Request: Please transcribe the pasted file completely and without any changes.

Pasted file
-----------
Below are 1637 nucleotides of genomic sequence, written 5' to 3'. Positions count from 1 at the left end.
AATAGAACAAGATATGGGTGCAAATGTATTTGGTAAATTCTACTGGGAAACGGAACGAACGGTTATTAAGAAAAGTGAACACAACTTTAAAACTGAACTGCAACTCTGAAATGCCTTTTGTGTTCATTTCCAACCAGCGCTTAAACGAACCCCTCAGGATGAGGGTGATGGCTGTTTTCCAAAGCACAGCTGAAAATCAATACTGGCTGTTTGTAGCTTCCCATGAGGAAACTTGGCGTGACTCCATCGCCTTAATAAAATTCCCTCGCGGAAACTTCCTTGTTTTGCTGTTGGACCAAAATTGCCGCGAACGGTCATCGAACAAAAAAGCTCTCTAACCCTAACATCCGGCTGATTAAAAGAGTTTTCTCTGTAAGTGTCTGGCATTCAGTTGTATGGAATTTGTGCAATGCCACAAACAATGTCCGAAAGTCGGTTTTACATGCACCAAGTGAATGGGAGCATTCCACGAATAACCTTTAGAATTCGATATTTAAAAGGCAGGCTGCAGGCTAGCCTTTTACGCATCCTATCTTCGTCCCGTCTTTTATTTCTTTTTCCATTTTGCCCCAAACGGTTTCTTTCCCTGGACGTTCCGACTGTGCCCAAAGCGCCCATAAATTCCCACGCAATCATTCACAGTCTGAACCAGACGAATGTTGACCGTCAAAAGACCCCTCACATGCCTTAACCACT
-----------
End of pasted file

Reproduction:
Below are 1637 nucleotides of genomic sequence, written 5' to 3'. Positions count from 1 at the left end.
AATAGAACAAGATATGGGTGCAAATGTATTTGGTAAATTCTACTGGGAAACGGAACGAACGGTTATTAAGAAAAGTGAACACAACTTTAAAACTGAACTGCAACTCTGAAATGCCTTTTGTGTTCATTTCCAACCAGCGCTTAAACGAACCCCTCAGGATGAGGGTGATGGCTGTTTTCCAAAGCACAGCTGAAAATCAATACTGGCTGTTTGTAGCTTCCCATGAGGAAACTTGGCGTGACTCCATCGCCTTAATAAAATTCCCTCGCGGAAACTTCCTTGTTTTGCTGTTGGACCAAAATTGCCGCGAACGGTCATCGAACAAAAAAGCTCTCTAACCCTAACATCCGGCTGATTAAAAGAGTTTTCTCTGTAAGTGTCTGGCATTCAGTTGTATGGAATTTGTGCAATGCCACAAACAATGTCCGAAAGTCGGTTTTACATGCACCAAGTGAATGGGAGCATTCCACGAATAACCTTTAGAATTCGATATTTAAAAGGCAGGCTGCAGGCTAGCCTTTTACGCATCCTATCTTCGTCCCGTCTTTTATTTCTTTTTCCATTTTGCCCCAAACGGTTTCTTTCCCTGGACGTTCCGACTGTGCCCAAAGCGCCCATAAATTCCCACGCAATCATTCACAGTCTGAACCAGACGAATGTTGACCGTCAAAAGACCCCTCACATGCCTTAACCACT